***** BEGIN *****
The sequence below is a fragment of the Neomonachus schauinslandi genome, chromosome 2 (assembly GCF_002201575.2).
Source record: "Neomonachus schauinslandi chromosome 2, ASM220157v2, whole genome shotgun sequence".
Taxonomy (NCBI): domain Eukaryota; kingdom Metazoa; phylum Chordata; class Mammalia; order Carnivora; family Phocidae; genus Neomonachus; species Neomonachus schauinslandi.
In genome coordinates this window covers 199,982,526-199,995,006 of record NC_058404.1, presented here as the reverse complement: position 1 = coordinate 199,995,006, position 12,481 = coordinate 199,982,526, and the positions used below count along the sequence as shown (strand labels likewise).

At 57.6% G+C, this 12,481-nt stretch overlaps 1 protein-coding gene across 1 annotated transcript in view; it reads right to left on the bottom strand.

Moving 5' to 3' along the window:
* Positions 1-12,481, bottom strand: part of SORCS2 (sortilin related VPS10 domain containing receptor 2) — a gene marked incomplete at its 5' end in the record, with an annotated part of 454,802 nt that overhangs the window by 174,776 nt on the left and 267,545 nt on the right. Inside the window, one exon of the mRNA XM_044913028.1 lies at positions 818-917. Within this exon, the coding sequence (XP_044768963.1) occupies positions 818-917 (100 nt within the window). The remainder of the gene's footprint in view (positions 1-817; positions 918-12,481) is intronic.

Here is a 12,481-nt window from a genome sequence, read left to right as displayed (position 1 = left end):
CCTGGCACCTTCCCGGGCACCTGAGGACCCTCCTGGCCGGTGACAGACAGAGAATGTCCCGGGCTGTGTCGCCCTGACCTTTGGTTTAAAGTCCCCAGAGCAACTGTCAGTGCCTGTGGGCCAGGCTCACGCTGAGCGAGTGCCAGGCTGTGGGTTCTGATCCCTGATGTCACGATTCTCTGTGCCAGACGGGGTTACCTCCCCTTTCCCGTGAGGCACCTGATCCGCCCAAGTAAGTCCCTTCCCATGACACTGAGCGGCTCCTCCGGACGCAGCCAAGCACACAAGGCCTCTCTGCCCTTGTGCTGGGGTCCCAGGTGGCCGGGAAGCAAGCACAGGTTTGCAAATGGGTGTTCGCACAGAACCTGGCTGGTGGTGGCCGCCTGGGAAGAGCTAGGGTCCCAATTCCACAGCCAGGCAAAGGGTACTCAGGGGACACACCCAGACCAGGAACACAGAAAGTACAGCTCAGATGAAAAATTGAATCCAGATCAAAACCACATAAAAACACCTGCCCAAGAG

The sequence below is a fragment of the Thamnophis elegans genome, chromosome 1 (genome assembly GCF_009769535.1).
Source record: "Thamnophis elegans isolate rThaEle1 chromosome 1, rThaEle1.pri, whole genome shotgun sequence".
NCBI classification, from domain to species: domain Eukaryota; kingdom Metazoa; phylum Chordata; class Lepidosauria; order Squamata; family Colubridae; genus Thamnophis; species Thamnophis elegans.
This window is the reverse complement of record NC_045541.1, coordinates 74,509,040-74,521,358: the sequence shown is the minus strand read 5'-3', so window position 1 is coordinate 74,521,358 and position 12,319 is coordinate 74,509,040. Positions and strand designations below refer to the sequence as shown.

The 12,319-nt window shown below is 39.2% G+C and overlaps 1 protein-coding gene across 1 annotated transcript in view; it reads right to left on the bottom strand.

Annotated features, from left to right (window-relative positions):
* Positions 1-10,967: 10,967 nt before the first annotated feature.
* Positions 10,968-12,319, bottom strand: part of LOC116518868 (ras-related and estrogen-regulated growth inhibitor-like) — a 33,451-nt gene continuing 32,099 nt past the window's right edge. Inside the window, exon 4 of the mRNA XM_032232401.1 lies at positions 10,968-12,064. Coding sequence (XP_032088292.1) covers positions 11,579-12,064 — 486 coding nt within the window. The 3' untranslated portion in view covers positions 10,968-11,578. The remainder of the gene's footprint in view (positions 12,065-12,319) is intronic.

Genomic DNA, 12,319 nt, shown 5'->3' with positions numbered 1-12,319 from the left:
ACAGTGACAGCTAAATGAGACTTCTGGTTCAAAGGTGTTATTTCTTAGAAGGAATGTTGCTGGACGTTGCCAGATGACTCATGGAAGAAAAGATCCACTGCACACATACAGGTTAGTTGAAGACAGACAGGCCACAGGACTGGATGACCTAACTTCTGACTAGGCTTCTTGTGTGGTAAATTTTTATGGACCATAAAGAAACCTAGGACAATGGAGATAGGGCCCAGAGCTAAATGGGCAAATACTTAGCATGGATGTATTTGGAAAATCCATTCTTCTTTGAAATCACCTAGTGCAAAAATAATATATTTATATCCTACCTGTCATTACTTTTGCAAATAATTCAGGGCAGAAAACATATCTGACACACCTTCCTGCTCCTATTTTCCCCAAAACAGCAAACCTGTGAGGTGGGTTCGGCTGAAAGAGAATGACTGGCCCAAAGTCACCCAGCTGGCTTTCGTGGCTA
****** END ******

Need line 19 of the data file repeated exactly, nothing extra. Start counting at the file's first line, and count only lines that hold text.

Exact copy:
ACAGTGACAGCTAAATGAGACTTCTGGTTCAAAGGTGTTATTTCTTAGAAGGAATGTTGCTGGACGTTGCCAGATGACTCATGGAAGAAAAGATCCACTGCACACATACAGGTTAGTTGAAGACAGACAGGCCACAGGACTGGATGACCTAACTTCTGACTAGGCTTCTTGTGTGGTAAATTTTTATGGACCATAAAGAAACCTAGGACAATGGAGATAGGGCCCAGAGCTAAATGGGCAAATACTTAGCATGGATGTATTTGGAAAATCCATTCTTCTTTGAAATCACCTAGTGCAAAAATAATATATTTATATCCTACCTGTCATTACTTTTGCAAATAATTCAGGGCAGAAAACATATCTGACACACCTTCCTGCTCCTATTTTCCCCAAAACAGCAAACCTGTGAGGTGGGTTCGGCTGAAAGAGAATGACTGGCCCAAAGTCACCCAGCTGGCTTTCGTGGCTA